Inadequate spontaneous pulse

In this state, a spontaneous pulse has been detected in the PPG signal, e.g., by identifying the spectral peak corresponding to the spontaneous pulse rate, but the

spontaneous pulse rate is considered to be too low, e.g., below 60/min, to be able to generate a life-sustaining cardiac output in these conditions, or the beat-to-beat variation in the spontaneous pulse rate is considered to vary too much over time to be considered stable cardiac activity.

In this state, ETC02 is not considered further.

Stable spontaneous pulse with insufficient circulation

In this state, a sufficiently high spontaneous pulse rate, e.g., above 60/min, has been detected of which the beat-to-beat variation is sufficiently small, indicating stable cardiac contractions. However, no sustained increase in ETC02 has been detected, which exceeds a level of, e.g., 40 mniHg, which is considered to indicate insufficient circulation.

Potential ROSC

In this state, a sufficiently high spontaneous pulse rate, e.g., above 60/min, has been detected of which the beat-to-beat variation is sufficiently small, indicating stable cardiac contractions. In addition, a sustained increase in ETC02 has been detected, which exceeds a level of, e.g., 40 mniHg, which is considered to indicate sufficient circulation.

When the "Potential ROSC" state is indicated, the clinician can consider interrupting the chest compressions, to further assess the potential ROSC. In case of an application for lay responders, the algorithm could prompt for checking the status of the patient in case of the "Potential ROSC" state.

The chest compression measurement (from sensor 104) may also be used. As explained above, this helps to discriminate better between compression-induced components and spontaneous pulse components in the PPG signal. It also assists in discriminating between compression-induced components and ventilation-related components in the capnography signal to robustly detect the ETC02 signal. The motion / compression reference signals can be used as a basis for filtering to remove components from the PPG and capnography signals.

By using chest compression information, the following five identifications may be derived.

No spontaneous pulse

In this state, no spontaneous pulse is detected in the PPG signal. Detection of presence of a spontaneous pulse can for instance be done by identifying the spectral peak corresponding to the spontaneous pulse rate. Furthermore, the ETC02 signal has not shown any sustained increase and is below a threshold of, e.g., 40 mmHg.

Spontaneous pulse rate ~ compression rate?

In this state, no spontaneous pulse has been detected in the PPG signal during ongoing chest compressions, but a sustained increase has been detected in the ETC02 level, such that it exceeded a threshold of, e.g., 40 mmHg. This could be indicative of ROSC, with a pulse rate about equal to the compression rate, which explains why no pulse rate was detected by spectral analysis of the PPG signal. In this situation the clinician could consider to shortly interrupt the chest compressions for, e.g., 5 s, to determine whether a spontaneous pulse can be observed in the PPG signal time trace when compressions are stopped.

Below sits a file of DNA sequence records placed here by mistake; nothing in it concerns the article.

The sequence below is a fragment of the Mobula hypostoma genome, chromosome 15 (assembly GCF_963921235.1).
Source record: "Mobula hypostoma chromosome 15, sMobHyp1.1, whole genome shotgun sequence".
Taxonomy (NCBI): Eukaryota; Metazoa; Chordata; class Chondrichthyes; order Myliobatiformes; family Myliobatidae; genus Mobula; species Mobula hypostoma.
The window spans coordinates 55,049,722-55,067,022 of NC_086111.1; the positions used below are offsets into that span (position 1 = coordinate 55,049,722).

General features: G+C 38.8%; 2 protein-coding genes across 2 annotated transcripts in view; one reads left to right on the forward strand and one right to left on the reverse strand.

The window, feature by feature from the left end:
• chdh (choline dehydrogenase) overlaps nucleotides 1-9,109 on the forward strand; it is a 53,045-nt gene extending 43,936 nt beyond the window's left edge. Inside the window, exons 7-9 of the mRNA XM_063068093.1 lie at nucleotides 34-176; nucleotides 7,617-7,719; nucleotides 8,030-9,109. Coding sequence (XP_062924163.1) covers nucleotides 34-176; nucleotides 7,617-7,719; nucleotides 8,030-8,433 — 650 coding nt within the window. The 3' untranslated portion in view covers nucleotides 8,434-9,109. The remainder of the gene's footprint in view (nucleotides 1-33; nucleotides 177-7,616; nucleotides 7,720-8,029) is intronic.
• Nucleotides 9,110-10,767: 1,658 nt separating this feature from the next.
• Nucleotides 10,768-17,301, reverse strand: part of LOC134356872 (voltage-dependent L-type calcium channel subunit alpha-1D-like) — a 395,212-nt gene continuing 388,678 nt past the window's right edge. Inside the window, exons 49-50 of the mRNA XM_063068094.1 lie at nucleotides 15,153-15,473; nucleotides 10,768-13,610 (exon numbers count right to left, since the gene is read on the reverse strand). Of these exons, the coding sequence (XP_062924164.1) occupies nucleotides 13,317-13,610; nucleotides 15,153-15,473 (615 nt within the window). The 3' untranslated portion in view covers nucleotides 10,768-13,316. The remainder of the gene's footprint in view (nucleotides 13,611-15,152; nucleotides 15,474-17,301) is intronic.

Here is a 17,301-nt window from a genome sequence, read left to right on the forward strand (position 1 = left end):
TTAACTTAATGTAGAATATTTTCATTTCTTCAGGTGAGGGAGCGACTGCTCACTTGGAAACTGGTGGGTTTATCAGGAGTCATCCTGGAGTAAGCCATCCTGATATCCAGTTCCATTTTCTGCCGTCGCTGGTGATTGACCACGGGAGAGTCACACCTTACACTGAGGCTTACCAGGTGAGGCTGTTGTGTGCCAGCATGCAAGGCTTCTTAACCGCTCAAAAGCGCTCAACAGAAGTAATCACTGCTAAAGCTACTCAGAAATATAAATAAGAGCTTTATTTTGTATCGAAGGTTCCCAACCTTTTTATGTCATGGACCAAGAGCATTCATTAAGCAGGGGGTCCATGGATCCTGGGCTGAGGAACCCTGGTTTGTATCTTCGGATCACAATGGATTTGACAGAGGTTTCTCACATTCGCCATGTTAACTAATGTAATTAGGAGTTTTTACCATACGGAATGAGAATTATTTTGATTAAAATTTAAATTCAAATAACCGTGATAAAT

Inadequate spontaneous pulse

In this state, a spontaneous pulse has been detected in the PPG signal, e.g., by identifying the spectral peak corresponding to the spontaneous pulse rate, but the

spontaneous pulse rate is considered to be too low, e.g., below 60/min, to be able to generate a life-sustaining cardiac output in these conditions, or the beat-to-beat variation in the spontaneous pulse rate is considered to vary too much over time to consider the cardiac activity to be stable. At the same time, no sustained increase has been detected in ETC02.

Stable spontaneous pulse with insufficient circulation

In this state, a sufficiently high spontaneous pulse rate, e.g., above 60/min, has been detected of which the beat-to-beat variation is sufficiently small, indicating stable cardiac contractions but no sustained increase in ETC02 has been detected, which exceeds a level of, e.g., 40 mniHg, which is considered to indicate insufficient circulation.

Potential ROSC

In this state, a sufficiently high spontaneous pulse rate has been detected, e.g., above 60/min, of which the beat-to-beat variation is sufficiently small, indicating a stable cardiac contractions and a sustained increase in ETC02 has been detected, which exceeds a level of, e.g., 40 mniHg, which is considered to indicate sufficient circulation. As explained above, the PPG and capnography signals are analyzed during ongoing compressions. By making use of a reference signal for the chest compressions, obtained by, e.g., accelerometry, impedance, compression force, or radar, the algorithm can distinguish between compression components and spontaneous pulse components in the PPG signal and between compression components and ventilation components in the capnography signal.

Even more levels of indication may be provided by making use of an ECG signal as well as the PPG signal, capnography signal and a motion / compression reference signal. In this case, there may be seven different indications: Cardiac arrest

In this state, no heart rate is detected in the ECG signal, no spontaneous pulse is detected in the PPG signal, and no sustained increase in ETC02 exceeding a threshold of, e.g., 40 mniHg has been detected. Detection of heart rate or presence of a spontaneous pulse can for instance be done by identifying the spectral peak corresponding to the heart rate and spontaneous pulse rate, respectively.